7. SHOCK EXAMPLE#3: 911 ATTACKS: The September 11th 2001 attacks are the clearest example refuting the myth that the proliferation of non-state actors make prediction impossible. The 9/11 strikes were part of an established Al Qaeda pattern. Some of the precursor incidents occurred in close proximity to the final attack provide ominous indicators, that establish trends. In his book, Erik  Dahl makes a solid case for the trends that unequivocally indicated the coming 911 attack because of the known Al Qaeda intent to strike the US. The strategic warnings were prolific and, as in the case of Pearl Harbor, intensified immediately preceding the final blow. Dahl lays out an explicit trend line dating back as far as 1995. Stephen Marrin illustrates a similar case and reinforces the point that was crystal clear to the intelligence community; Al Qaeda was not just plotting attacks, they were prosecuting them in an ever more lethal fashion. While the attacks were chiefly overseas against US installations such as embassies and warships, it was undeniable that A lQaeda was resolved to strike on US soil. While it is debatable whether or not all the 9/11 hijackings and separate strikes could have been thwarted, there was credible evidence that Al Qaeda intended to target the US with a high profile, mass casualty producing attack employing aircraft.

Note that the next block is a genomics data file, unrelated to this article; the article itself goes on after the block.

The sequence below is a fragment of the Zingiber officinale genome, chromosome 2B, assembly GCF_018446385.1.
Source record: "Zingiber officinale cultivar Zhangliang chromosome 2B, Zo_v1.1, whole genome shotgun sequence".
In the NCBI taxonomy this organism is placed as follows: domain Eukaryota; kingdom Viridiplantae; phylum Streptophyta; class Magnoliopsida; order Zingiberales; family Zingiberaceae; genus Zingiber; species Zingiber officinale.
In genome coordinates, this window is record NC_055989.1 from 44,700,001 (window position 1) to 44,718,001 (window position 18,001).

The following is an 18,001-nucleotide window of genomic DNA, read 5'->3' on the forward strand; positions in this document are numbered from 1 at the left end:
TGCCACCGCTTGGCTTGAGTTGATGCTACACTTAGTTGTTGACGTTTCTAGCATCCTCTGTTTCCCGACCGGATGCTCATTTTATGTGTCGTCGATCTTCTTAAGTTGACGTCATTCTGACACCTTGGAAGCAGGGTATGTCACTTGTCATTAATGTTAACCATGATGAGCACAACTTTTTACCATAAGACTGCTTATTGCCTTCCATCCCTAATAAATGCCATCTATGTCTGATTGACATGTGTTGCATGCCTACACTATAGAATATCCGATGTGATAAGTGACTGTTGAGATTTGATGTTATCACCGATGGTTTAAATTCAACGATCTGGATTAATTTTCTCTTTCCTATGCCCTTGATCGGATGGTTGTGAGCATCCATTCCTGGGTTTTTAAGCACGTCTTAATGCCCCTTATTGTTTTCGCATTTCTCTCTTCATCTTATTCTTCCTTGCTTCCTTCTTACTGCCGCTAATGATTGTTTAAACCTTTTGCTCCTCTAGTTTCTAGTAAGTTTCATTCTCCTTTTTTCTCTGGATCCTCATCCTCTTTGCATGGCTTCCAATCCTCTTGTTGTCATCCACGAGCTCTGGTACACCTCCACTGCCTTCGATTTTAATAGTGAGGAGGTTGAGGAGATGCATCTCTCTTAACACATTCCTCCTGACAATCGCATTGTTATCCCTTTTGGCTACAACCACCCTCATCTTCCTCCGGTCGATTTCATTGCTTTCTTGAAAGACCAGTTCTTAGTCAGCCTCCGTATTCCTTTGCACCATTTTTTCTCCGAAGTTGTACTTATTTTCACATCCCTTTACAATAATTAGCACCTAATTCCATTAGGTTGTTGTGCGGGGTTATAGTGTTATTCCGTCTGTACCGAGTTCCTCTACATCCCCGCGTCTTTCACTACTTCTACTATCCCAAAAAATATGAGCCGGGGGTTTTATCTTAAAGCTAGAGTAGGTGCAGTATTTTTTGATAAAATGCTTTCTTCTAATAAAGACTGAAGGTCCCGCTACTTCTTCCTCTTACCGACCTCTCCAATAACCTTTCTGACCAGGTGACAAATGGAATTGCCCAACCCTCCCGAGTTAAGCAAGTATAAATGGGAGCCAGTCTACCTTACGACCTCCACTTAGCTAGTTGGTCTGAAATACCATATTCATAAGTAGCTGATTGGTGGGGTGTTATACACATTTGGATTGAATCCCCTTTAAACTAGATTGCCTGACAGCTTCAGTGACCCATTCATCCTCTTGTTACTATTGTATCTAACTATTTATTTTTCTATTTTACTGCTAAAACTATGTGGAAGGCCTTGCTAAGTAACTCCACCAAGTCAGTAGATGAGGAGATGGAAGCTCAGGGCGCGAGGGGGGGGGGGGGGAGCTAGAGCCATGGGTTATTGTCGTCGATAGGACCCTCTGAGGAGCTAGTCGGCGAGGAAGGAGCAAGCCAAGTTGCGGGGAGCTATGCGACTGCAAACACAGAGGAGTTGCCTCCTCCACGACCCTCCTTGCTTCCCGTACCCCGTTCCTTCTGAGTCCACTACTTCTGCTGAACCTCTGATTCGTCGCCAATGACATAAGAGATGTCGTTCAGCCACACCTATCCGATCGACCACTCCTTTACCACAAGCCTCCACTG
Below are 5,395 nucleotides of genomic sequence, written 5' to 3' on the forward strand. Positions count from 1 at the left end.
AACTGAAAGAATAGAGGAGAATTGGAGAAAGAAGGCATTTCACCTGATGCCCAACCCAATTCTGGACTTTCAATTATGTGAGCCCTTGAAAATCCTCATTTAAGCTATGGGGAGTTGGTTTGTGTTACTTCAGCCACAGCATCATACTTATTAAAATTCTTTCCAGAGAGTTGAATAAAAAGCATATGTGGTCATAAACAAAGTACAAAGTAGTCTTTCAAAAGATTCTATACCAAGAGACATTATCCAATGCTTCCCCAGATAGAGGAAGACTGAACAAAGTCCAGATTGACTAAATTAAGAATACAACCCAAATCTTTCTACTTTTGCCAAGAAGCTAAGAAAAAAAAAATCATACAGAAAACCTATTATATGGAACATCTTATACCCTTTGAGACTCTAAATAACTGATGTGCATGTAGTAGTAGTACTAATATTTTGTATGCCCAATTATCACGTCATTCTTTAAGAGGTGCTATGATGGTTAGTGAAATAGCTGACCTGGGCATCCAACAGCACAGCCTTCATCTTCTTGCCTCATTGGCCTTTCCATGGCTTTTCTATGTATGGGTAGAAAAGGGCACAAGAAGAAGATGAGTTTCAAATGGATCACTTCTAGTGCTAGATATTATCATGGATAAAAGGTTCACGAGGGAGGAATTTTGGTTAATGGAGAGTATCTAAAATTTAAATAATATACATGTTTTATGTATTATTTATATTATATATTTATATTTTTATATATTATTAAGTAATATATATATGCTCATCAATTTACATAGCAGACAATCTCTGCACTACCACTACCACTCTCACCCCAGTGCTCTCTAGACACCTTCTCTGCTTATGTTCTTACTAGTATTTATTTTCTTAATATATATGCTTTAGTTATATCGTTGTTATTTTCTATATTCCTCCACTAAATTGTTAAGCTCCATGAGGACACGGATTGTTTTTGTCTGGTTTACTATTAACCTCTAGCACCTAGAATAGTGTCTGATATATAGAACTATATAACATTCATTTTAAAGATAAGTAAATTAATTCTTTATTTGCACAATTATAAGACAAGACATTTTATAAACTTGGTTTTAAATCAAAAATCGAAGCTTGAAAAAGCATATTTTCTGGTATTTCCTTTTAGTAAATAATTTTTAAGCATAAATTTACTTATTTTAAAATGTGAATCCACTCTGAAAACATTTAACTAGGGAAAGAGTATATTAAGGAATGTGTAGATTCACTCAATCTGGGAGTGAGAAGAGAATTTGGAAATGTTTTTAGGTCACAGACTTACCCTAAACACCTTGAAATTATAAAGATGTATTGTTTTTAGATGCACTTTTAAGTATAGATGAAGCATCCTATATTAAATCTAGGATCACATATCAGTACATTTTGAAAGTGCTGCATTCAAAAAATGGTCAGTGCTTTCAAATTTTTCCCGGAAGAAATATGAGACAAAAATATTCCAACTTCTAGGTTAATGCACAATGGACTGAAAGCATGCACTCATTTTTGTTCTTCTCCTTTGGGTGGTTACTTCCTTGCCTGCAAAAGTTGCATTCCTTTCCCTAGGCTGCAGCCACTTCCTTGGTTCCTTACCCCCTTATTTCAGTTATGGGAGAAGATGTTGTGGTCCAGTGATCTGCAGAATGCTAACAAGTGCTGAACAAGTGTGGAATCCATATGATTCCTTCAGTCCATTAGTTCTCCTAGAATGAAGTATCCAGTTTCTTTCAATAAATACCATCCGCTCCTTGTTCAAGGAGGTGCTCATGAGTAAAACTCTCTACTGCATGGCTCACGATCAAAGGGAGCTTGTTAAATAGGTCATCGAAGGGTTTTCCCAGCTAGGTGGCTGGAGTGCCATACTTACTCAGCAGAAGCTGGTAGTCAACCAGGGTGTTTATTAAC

8. SECTION III: WHY THESE SHOCKS WENT UNDETECTED: It is now evident that each of the aforementioned shocks were not black swans. Each shock was preceded by observable incidences and data whose constituent parts formed obvious trends. So why did governments, academia, and the assemblage of stakeholders fail to see the signals and synthesize this data into action? Unfortunately, there is no answer that will categorically satisfy this question for any of the examples. Here we offer an insight into the reasons for failure, and there relevance to the next strategic shock.
  9. Kuester addresses the Issue of Confirmation Bias: The topic of futures versus hindsight pattern recognition must be discussed. Critics will certainly stress that following an event it is easy to sift and pick data to reconstruct the pattern of an impending shock and thereby misrepresent the true difficulty in forecasting said event. There is no argument that after the fact, analytical reverse engineering is possible. By no means, though, does this diminish the ability to conduct predictive analysis. In fact, there is strong historical precedent and it is this:  the National Indications Center (NIC) successfully predicted Cuban missile crisis events in 1962 and the Arab-Israeli war in 1967.  The CIA, like their colleagues in the NIC, also foretold the 1967 Six-Day War.
  10. The reality is analytical failures garner more attention than successes. Also, consequences of repeating failure fuel a worthy desire to prevent recurrence. Finally, fixation with failure is attributable in part to human psychology. As Kathryn Schulz states in her book, Being Wrong, “…we positively excel at acknowledging other people’s errors. In fact, if it is sweet to be right, then – let’s not deny it – it is downright savory to point out that someone else is wrong.